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News » UK » Costain uses BIM on Port Talbot highway » published 17 Aug 2011

Costain uses BIM on Port Talbot highway

With the use of Building Information Modelling (BIM) for highway schemes yet to become mainstream, Costain is already using the technology on its £107m Harbour Way Port Talbot contract.

Harbour Way is the largest transport project in Wales since the construction of the M4. Due to open in autumn 2013, it will provide a 4.8km link to the M4 near Junction 38 (Margam) into Port Talbot and the docks.

Costain says that BIM, a three-dimensional computer programme, will help save time and money for its client, Neath Port Talbot County Borough Council.

Working with project consultant Arup, Costain is using BIM to generate and manage the data during the project’s construction. The programme analyses geometry, spatial relationships and geographic information, as well as quantities and the properties of construction components.

“The starting point for this initiative is to build up the design model in three dimensions. This has the immediate benefit of being able to view drawings in 3D, which allows for a quicker and better understanding of what we are building,” said project chief engineer Charlie Sleep.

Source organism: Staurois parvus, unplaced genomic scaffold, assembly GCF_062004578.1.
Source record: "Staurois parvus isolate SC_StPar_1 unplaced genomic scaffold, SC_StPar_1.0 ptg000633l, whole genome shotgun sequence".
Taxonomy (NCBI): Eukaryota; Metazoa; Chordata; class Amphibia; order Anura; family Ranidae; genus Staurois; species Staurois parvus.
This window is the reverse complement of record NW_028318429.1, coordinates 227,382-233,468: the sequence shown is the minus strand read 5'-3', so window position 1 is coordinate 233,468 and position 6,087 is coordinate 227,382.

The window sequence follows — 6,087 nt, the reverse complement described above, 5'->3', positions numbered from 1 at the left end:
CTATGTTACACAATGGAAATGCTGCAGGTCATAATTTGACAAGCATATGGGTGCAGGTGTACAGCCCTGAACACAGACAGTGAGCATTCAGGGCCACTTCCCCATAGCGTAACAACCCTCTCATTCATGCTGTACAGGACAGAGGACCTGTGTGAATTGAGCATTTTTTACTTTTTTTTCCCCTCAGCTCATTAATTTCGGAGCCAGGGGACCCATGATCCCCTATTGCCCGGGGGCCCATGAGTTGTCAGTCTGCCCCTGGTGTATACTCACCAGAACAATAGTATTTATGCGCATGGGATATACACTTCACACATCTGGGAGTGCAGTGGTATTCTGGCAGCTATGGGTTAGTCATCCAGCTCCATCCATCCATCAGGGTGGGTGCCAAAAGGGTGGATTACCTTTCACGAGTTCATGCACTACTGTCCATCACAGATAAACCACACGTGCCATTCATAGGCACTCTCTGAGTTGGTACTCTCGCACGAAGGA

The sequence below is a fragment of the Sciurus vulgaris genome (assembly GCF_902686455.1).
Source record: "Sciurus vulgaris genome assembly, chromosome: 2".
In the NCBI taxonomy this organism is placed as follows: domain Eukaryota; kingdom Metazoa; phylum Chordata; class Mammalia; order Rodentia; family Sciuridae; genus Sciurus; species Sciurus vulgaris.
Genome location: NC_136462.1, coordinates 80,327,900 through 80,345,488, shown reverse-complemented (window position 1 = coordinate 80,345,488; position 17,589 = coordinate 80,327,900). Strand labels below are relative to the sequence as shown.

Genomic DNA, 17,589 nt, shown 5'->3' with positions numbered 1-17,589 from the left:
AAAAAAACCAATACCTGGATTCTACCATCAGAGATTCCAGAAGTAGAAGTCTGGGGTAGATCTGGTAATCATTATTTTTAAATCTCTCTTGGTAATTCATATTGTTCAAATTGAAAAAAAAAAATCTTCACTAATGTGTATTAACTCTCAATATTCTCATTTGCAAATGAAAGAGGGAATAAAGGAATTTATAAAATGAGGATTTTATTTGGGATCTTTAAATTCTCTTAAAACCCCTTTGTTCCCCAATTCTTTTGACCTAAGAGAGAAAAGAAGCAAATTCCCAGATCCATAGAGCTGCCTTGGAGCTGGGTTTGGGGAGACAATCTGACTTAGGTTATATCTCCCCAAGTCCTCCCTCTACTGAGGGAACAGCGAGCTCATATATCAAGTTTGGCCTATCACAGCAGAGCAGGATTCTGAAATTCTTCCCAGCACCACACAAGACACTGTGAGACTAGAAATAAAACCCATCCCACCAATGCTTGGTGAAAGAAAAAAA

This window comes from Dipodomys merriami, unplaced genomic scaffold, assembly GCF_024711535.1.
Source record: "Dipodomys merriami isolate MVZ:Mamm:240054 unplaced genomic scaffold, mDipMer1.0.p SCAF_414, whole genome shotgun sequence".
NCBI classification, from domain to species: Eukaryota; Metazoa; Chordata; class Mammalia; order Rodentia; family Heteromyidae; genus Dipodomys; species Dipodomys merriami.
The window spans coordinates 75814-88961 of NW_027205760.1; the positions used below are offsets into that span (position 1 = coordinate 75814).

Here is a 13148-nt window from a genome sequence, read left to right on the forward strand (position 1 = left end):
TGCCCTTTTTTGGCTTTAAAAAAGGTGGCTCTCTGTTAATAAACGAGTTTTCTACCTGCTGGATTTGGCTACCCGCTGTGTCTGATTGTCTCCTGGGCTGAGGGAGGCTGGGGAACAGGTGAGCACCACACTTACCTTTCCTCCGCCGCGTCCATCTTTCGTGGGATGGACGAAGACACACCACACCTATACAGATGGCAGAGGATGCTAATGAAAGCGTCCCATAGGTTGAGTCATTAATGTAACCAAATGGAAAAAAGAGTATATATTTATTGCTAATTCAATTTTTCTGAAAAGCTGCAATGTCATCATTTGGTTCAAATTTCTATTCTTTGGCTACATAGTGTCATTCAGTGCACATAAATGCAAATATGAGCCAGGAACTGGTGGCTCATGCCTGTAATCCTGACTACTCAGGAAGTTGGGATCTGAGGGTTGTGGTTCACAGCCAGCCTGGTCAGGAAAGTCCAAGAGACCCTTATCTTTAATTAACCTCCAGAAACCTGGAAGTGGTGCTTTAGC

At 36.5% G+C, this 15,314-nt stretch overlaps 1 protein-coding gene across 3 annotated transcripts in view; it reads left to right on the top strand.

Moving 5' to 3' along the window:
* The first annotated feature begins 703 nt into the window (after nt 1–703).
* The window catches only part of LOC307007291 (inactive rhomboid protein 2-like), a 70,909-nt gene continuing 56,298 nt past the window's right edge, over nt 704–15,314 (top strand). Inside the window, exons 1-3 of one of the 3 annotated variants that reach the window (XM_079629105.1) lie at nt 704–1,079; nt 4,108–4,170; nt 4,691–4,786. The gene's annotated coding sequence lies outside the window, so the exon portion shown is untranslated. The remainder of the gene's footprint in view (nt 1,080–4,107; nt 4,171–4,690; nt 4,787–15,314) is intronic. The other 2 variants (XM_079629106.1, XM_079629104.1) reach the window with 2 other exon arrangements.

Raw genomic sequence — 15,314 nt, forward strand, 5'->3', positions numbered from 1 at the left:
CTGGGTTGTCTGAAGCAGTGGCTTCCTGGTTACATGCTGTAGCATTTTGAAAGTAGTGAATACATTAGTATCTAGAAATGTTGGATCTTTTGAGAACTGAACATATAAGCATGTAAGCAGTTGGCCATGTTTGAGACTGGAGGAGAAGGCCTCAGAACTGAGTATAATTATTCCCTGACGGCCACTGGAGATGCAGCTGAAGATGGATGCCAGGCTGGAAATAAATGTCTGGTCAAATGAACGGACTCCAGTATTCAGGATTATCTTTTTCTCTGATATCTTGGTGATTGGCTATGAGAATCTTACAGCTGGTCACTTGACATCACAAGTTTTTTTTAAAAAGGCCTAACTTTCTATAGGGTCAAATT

Costain project manager John Skentelbery added: “The project is in the early stages but we are excited by the potential of BIM, and it will be interesting to see how much of this potential we can realise for the benefit of the project."

“Whilst this adds significant value compared to using two dimensional drawings, this is just the tip of the iceberg in terms of the potential applications of BIM. By attaching other information to elements of the design model, it can be used in a whole variety of ways that brings value to the construction process and ultimately our clients,” Mr Sleep said.

BIM has been widely used in the construction of buildings for a number of years but is still relatively new to highways infrastructure. However, it will soon be more widely used.

Arup project manager Dan Griffith said: “By 2016 all publicly funded projects will have to be BIM compliant and it will feature heavily in procurement marking. Therefore, if we can demonstrate, through a live project, how it works then it should score well in future tendering.”


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This article was published on 17 Aug 2011 (last updated on 17 Aug 2011).

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